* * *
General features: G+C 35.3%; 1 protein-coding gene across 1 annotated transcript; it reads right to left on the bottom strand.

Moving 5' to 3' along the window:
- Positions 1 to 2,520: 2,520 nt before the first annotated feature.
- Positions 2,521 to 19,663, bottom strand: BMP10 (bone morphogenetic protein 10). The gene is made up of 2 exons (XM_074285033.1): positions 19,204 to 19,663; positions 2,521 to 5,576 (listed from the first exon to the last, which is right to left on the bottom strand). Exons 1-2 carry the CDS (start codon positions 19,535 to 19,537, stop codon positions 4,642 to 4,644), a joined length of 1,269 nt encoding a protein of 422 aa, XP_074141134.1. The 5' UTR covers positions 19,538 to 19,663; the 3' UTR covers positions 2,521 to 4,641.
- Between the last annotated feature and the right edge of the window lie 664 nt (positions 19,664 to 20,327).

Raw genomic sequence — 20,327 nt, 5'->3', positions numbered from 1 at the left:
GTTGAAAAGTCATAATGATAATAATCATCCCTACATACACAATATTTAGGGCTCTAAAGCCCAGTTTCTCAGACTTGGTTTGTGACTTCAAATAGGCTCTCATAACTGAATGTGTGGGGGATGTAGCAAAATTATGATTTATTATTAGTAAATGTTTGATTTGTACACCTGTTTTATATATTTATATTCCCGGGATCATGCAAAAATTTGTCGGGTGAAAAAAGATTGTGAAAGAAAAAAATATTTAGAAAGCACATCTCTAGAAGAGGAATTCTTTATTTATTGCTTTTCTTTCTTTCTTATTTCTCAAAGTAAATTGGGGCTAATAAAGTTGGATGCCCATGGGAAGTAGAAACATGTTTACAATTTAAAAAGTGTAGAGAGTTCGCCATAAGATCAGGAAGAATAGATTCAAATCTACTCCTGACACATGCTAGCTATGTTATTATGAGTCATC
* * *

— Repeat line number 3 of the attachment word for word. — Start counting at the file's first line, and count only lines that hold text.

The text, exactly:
- Positions 1 to 2,520: 2,520 nt before the first annotated feature.